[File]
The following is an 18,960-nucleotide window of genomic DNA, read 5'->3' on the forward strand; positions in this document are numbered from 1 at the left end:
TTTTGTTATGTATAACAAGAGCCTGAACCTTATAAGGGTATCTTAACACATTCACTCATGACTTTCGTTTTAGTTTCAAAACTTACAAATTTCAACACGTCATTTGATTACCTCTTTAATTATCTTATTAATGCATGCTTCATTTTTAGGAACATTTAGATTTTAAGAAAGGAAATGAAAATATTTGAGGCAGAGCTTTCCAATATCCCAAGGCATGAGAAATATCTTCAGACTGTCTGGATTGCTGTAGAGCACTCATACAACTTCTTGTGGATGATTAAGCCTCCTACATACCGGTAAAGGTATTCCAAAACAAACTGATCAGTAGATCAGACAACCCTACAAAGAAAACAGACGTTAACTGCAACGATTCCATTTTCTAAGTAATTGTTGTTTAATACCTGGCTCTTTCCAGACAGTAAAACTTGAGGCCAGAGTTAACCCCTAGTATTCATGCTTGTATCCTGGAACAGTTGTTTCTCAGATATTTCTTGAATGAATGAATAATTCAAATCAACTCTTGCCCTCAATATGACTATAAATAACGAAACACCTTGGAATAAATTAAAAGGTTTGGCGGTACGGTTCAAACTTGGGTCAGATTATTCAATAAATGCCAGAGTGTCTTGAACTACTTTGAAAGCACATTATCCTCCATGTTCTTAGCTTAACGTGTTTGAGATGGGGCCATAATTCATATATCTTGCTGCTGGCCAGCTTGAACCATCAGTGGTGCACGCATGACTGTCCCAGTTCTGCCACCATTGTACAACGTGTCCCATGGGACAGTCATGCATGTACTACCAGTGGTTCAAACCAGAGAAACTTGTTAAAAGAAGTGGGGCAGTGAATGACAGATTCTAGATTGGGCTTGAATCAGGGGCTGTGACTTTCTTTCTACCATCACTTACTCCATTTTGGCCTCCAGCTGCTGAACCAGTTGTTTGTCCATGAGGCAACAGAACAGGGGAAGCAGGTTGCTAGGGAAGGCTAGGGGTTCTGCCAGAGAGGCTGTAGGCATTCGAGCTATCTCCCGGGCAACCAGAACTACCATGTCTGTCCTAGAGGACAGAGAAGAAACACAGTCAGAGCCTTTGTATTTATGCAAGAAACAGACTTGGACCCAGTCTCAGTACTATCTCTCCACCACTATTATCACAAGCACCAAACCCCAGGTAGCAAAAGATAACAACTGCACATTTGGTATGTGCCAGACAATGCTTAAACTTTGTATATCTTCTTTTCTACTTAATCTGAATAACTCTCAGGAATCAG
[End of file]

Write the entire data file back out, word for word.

The following is an 18,960-nucleotide window of genomic DNA, read 5'->3' on the forward strand; positions in this document are numbered from 1 at the left end:
TTTTGTTATGTATAACAAGAGCCTGAACCTTATAAGGGTATCTTAACACATTCACTCATGACTTTCGTTTTAGTTTCAAAACTTACAAATTTCAACACGTCATTTGATTACCTCTTTAATTATCTTATTAATGCATGCTTCATTTTTAGGAACATTTAGATTTTAAGAAAGGAAATGAAAATATTTGAGGCAGAGCTTTCCAATATCCCAAGGCATGAGAAATATCTTCAGACTGTCTGGATTGCTGTAGAGCACTCATACAACTTCTTGTGGATGATTAAGCCTCCTACATACCGGTAAAGGTATTCCAAAACAAACTGATCAGTAGATCAGACAACCCTACAAAGAAAACAGACGTTAACTGCAACGATTCCATTTTCTAAGTAATTGTTGTTTAATACCTGGCTCTTTCCAGACAGTAAAACTTGAGGCCAGAGTTAACCCCTAGTATTCATGCTTGTATCCTGGAACAGTTGTTTCTCAGATATTTCTTGAATGAATGAATAATTCAAATCAACTCTTGCCCTCAATATGACTATAAATAACGAAACACCTTGGAATAAATTAAAAGGTTTGGCGGTACGGTTCAAACTTGGGTCAGATTATTCAATAAATGCCAGAGTGTCTTGAACTACTTTGAAAGCACATTATCCTCCATGTTCTTAGCTTAACGTGTTTGAGATGGGGCCATAATTCATATATCTTGCTGCTGGCCAGCTTGAACCATCAGTGGTGCACGCATGACTGTCCCAGTTCTGCCACCATTGTACAACGTGTCCCATGGGACAGTCATGCATGTACTACCAGTGGTTCAAACCAGAGAAACTTGTTAAAAGAAGTGGGGCAGTGAATGACAGATTCTAGATTGGGCTTGAATCAGGGGCTGTGACTTTCTTTCTACCATCACTTACTCCATTTTGGCCTCCAGCTGCTGAACCAGTTGTTTGTCCATGAGGCAACAGAACAGGGGAAGCAGGTTGCTAGGGAAGGCTAGGGGTTCTGCCAGAGAGGCTGTAGGCATTCGAGCTATCTCCCGGGCAACCAGAACTACCATGTCTGTCCTAGAGGACAGAGAAGAAACACAGTCAGAGCCTTTGTATTTATGCAAGAAACAGACTTGGACCCAGTCTCAGTACTATCTCTCCACCACTATTATCACAAGCACCAAACCCCAGGTAGCAAAAGATAACAACTGCACATTTGGTATGTGCCAGACAATGCTTAAACTTTGTATATCTTCTTTTCTACTTAATCTGAATAACTCTCAGGAATCAG